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Flat Cortisol Curves Signal Danger Ahead

Cortisol, the adrenal hormone that helps the body manage stress, impacts nearly all the body systems. Cortisol levels naturally fluctuate throughout the day, normally peaking in the morning hours and bottoming out at night. Studies show that deviations from this pattern are associated with signs and symptoms of adrenal dysfunction.1 One such dysfunctional pattern is a flat cortisol curve in which the amount of cortisol secreted (high or low) does not change much throughout the day. In both seemingly healthy and clinical populations, a flattened cortisol curve has been robustly associated with shorter lifespan and negative health indicators.1, 2, 3

One study indicated that a flattened cortisol curve statistically predicted poor survival time in those with metastatic breast cancer.1 Natural killer cell numbers and activity were also decreased. In these patients, 70% had flattened cortisol curves, presumably due to the physical and emotional stress of their diagnosis and treatment. 1 Flattening of the cortisol curve also has been shown to predict early death from lung cancer and has been associated with low T-cell lymphocyte counts.2

In one study of healthy individuals, diurnal cortisol patterns were measured for 2 years and then participants were followed for 6 to 8 more years.3 Participants tended to be middle aged (average of 61 years), and flattened cortisol curves were correlated with mortality from all causes as well as cardiovascular deaths. 3

Measuring cortisol over the course of a day may predict health outcomes both for diagnosed and for seemingly healthy individuals.1, 2, 3, 4 Understanding the mechanisms by which cortisol secretion can be changed in the body can inform appropriate treatment interventions. One interesting finding is that neighborhoods with more stressors are correlated with flattened cortisol curves for the populations who live there, suggesting that social status and cortisol curves may be related.4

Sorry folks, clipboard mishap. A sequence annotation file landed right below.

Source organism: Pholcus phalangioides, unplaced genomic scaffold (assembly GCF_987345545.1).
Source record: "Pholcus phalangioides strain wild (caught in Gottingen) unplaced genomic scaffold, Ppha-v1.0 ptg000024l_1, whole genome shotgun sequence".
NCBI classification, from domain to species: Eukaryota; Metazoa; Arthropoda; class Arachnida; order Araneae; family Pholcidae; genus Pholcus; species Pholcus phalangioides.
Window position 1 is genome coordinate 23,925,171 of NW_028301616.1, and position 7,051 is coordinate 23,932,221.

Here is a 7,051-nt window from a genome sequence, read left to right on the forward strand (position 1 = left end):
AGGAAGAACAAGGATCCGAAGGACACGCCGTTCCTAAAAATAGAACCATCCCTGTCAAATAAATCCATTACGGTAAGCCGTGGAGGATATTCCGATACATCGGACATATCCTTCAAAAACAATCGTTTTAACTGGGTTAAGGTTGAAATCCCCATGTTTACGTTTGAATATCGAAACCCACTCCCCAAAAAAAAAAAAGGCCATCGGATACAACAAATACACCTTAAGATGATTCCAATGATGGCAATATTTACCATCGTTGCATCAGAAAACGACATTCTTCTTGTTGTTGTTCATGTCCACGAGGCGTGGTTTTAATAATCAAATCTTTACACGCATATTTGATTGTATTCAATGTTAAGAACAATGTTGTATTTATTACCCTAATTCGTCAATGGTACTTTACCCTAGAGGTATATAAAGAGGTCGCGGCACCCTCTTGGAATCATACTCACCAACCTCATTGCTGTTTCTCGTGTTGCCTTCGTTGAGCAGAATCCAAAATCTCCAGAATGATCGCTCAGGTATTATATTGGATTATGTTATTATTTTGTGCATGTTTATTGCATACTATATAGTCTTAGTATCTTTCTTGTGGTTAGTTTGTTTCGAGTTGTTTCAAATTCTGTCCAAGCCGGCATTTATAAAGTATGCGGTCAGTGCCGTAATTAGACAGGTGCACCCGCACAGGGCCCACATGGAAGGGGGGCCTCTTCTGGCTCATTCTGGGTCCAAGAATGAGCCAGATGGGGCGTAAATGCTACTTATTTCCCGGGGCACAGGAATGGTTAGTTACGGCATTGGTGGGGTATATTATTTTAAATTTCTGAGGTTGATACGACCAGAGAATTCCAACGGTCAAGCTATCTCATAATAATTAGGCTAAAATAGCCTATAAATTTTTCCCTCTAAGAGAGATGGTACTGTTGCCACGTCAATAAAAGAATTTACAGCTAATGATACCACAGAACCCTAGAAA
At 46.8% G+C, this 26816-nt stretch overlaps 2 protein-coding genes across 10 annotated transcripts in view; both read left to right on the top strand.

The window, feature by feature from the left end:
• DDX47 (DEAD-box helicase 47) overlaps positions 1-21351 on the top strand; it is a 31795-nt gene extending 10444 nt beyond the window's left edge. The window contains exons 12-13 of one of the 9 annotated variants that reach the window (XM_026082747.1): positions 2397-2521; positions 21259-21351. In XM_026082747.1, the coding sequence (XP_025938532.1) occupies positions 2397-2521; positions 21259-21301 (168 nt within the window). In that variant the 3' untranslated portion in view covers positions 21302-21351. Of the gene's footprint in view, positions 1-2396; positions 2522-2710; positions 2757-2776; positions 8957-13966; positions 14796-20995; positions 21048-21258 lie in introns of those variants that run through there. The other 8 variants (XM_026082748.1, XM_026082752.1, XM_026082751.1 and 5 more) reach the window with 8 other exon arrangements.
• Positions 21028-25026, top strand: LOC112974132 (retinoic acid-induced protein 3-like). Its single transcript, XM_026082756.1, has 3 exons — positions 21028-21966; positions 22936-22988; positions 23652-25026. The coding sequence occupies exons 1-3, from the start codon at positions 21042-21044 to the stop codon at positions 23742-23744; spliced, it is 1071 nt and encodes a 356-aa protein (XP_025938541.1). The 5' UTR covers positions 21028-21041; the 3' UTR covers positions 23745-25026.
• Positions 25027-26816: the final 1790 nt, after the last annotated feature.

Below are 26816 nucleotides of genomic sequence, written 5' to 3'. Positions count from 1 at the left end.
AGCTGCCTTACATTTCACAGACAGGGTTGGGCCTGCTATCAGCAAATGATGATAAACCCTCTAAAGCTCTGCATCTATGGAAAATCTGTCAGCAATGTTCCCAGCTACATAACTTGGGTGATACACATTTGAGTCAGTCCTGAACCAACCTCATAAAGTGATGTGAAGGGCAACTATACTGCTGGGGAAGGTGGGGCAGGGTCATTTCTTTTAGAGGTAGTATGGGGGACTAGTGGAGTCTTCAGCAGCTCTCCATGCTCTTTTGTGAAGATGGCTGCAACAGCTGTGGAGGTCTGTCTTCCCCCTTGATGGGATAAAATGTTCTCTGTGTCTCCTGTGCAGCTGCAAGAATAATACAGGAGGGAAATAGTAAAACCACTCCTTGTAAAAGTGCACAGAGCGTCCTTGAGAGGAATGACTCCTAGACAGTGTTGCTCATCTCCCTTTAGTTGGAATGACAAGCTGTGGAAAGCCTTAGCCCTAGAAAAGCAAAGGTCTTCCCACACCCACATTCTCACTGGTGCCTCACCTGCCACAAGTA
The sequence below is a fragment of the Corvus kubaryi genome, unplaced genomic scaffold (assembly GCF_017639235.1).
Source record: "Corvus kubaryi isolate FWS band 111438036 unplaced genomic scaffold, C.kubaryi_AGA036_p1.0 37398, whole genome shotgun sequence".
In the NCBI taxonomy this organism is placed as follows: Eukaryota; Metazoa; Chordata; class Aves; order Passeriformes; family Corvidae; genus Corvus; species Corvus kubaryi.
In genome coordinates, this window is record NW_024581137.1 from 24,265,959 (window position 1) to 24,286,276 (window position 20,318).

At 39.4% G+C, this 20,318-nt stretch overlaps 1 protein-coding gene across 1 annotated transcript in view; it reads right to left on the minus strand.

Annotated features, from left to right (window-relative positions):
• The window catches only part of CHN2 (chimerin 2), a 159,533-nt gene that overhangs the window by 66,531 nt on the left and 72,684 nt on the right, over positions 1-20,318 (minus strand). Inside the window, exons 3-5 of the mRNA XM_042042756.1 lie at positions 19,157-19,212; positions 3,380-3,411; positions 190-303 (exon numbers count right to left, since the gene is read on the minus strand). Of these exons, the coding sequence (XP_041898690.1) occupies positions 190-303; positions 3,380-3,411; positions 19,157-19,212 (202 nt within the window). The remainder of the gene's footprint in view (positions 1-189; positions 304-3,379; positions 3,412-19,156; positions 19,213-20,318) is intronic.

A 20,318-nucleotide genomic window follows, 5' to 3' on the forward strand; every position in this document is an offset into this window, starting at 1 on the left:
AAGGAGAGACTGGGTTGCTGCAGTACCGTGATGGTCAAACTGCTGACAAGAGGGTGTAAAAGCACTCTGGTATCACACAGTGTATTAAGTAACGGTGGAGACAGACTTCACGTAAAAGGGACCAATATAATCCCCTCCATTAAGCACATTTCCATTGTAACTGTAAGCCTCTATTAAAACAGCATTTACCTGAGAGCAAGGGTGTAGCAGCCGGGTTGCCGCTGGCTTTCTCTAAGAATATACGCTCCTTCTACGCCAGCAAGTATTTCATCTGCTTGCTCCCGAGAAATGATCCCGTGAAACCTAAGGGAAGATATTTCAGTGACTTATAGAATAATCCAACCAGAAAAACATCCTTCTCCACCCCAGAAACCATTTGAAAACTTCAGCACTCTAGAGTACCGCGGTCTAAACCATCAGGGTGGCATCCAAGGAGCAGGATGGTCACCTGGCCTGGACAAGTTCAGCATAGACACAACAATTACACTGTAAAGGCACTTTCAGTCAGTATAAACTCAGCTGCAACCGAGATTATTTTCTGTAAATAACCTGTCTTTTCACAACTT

Restore balance with nutrition, lifestyle and therapeutic adjustments.

At Integrative Medicine of New Jersey, Dr. Rimma Sherman can evaluate your essential neurotransmitter levels and adrenal function using NeuroAdrenal Profile by NeuroScience. NeuroAdrenal Profile is a comprehensive test that can detect neurotransmitter and adrenal imbalances. After you get your test results, Dr. Sherman can help you select the therapies, lifestyle adjustments, and nutritional support products you need to restore balance. Make an appointment with Integrative Medicine of New Jersey (973) 736-5300 and go home with strategies for restoring neurotransmitter balance, adrenal dysfunction and any other hormone-related conditions.

References:
1. Sephton SE, Sapolsky RM, Kraemer HC & Spiegel D. Diurnal Cortisol Rhythm as a Predictor of Breast Cancer Survival. JNCI J Natl Cancer Inst 2000; 92(12): 994-1000.
2. Sephton SE, Lush E, Dedert EA, Floyd AR, et al. Diurnal cortisol rhythm as a predictor of lung cancer survival. Brain Behav Immun 2013; 30: S163-170.
3. Kumari M, Shipley M, Stafford M, Kivimaki M. Association of diurnal patterns in salivary cortisol with all-cause and cardiovascular mortality: Findings from the Whitehall II study. J Clin Endocrinol Metab. 2011; 96(5): 1478-85.
4. Karb RA, Elliott MR, Dowd JB & Morenoff JD. Neighborhood-level stressors, social support, and diurnal patterns of cortisol: the Chicago Community Adult Health Study. Soc Sci Med. 2012;75(6): 1038-47.

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